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Armed with a racing helmet, long sleeved shirt, and video camera, Takashi-San hit the small drift track at Fuji Speedway. Just moments before, he mentioned to me that it was his first time on the track and was slightly nervous. This made me quite nervous since this was the same car that got us all the way here in the first place. Never the less, I expected to watch him warm-up and build his confidence up before attempting to drift. That would make the most logical sense right?
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Wrong.
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He wasn’t on the track longer than 10 seconds before throwing up a cloud of white smoke and attempting to slide it from one turn to the next.
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It was truly hard to believe that he had never drifted on this track before and how quickly he became adjusted to the track. Ok yes, there was a few spin outs here and there (Sorry Takashi-San) but overall it was a stunning performance!
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After his first session was over, everyone came to get a closer look at this drifting godzilla. Compared with all the other cars that were there that day, Takashi-San’s ER34 was definitively the unique one.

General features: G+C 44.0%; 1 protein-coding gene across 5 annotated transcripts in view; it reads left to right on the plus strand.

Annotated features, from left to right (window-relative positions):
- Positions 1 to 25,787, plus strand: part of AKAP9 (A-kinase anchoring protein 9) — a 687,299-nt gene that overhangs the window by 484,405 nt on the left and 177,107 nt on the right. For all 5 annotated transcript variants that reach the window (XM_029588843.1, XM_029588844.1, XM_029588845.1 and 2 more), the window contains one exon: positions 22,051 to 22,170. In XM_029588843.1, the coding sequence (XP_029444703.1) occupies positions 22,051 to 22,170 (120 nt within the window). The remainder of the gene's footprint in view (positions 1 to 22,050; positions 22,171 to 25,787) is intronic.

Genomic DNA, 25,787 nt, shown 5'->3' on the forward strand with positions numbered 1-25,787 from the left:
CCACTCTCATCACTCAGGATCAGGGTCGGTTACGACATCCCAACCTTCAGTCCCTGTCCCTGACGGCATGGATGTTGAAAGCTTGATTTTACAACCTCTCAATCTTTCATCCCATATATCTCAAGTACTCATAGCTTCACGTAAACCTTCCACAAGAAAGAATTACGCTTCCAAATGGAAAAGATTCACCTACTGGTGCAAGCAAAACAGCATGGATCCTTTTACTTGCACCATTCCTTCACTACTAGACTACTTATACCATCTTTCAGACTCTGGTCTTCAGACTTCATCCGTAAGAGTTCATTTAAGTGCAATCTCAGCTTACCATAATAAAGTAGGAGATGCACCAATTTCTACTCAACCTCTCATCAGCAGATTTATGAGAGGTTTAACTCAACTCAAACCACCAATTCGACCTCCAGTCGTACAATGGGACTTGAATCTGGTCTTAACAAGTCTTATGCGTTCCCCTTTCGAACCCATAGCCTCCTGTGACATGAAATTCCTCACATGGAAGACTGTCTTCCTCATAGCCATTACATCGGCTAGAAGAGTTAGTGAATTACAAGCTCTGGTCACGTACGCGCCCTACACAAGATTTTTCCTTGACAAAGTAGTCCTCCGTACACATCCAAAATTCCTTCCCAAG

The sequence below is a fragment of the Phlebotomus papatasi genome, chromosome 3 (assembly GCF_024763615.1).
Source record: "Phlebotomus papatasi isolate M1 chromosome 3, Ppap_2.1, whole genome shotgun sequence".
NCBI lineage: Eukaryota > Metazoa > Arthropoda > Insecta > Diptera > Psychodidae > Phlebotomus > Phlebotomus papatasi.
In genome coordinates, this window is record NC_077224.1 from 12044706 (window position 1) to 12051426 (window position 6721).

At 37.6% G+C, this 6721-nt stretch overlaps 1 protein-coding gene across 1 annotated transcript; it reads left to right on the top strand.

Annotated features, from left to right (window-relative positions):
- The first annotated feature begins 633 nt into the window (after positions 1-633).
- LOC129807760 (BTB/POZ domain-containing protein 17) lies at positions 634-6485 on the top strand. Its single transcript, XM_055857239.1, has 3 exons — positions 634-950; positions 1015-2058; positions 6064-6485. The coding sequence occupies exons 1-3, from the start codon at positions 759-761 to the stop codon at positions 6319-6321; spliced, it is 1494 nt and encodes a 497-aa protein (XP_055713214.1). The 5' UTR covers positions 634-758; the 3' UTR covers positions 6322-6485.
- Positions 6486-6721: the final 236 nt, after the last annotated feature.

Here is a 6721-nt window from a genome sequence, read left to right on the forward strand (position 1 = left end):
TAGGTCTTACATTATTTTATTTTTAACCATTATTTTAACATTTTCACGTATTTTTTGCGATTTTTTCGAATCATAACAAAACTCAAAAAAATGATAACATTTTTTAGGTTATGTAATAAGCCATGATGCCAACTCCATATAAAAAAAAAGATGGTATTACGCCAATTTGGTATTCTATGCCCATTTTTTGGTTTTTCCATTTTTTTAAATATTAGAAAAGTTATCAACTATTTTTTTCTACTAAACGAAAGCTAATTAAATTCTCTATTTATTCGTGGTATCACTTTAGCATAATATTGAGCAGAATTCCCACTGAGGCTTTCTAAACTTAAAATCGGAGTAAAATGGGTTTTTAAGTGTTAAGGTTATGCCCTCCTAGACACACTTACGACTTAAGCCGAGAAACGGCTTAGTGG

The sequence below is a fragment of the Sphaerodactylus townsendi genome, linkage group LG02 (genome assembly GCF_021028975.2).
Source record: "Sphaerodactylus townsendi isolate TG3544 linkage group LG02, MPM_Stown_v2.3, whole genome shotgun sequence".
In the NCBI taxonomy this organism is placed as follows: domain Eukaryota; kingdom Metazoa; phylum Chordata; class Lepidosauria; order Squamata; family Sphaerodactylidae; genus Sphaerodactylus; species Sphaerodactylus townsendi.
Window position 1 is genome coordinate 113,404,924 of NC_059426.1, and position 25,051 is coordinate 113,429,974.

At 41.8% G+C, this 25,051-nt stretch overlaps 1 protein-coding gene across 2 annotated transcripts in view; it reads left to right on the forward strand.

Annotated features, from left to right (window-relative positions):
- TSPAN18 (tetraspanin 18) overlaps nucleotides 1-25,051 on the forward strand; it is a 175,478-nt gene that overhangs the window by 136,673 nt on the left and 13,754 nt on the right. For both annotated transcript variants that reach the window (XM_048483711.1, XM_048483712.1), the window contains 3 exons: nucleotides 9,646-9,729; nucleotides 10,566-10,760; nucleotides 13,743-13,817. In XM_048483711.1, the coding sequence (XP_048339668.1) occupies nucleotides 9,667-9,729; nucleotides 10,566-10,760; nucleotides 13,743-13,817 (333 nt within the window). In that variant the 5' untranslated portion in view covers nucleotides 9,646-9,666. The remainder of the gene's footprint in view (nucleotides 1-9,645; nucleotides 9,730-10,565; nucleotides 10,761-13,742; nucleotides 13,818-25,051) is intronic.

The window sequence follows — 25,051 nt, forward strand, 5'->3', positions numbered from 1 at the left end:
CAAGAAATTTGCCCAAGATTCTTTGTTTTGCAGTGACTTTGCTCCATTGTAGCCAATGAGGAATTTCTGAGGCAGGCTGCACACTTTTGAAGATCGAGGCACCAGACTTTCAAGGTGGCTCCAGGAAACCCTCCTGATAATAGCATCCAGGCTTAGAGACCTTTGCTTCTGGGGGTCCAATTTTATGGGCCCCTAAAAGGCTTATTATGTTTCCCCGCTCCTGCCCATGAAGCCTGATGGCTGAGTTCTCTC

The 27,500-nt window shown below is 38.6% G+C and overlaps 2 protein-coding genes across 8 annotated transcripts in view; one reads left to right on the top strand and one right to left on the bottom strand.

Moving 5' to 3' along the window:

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There was about an hour before his group would be allowed back on the track thus gave me plenty of time to once again take more pictures.
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The interior is quite the comfortable place to be in and the roll cage really doesn’t get in the way of comfort…unless your 185cm tall and in the backseat. ANYWAYS, the stock steering wheel has been replaced by a beautiful hand made Renown steering wheel and an assortment of gauges have been installed.
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I absolutely love the way Takashi-San decided to install his Defi gauges. Normally, you would find the gauges either installed on the A pillars or mounted in the dash. Because of the roll cage, the A pillars wasn’t really an option and he really did not want to ruin the dash with gauges. So this was the next best thing.
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Doing a little light reading while waiting for his next chance to get back on the track.
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Once again, Takashi-San attacked the track with such aggression and confidence that it would cause me to just sit back and watch the show.
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The fact that Fuji Speedway was basally empty, there was no way I was going to let this opportunity pass up. I have been wanting to do a photo shoot in front of the Bridgestone Arch for a long time and now I had the perfect subject as well.
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Starting with the front, the Nismo inspired Euro front bumper. Since the main idea behind his ER34 was always to be a drift car, running an expensive Nismo bumper really didn’t seem practical to Takashi-San.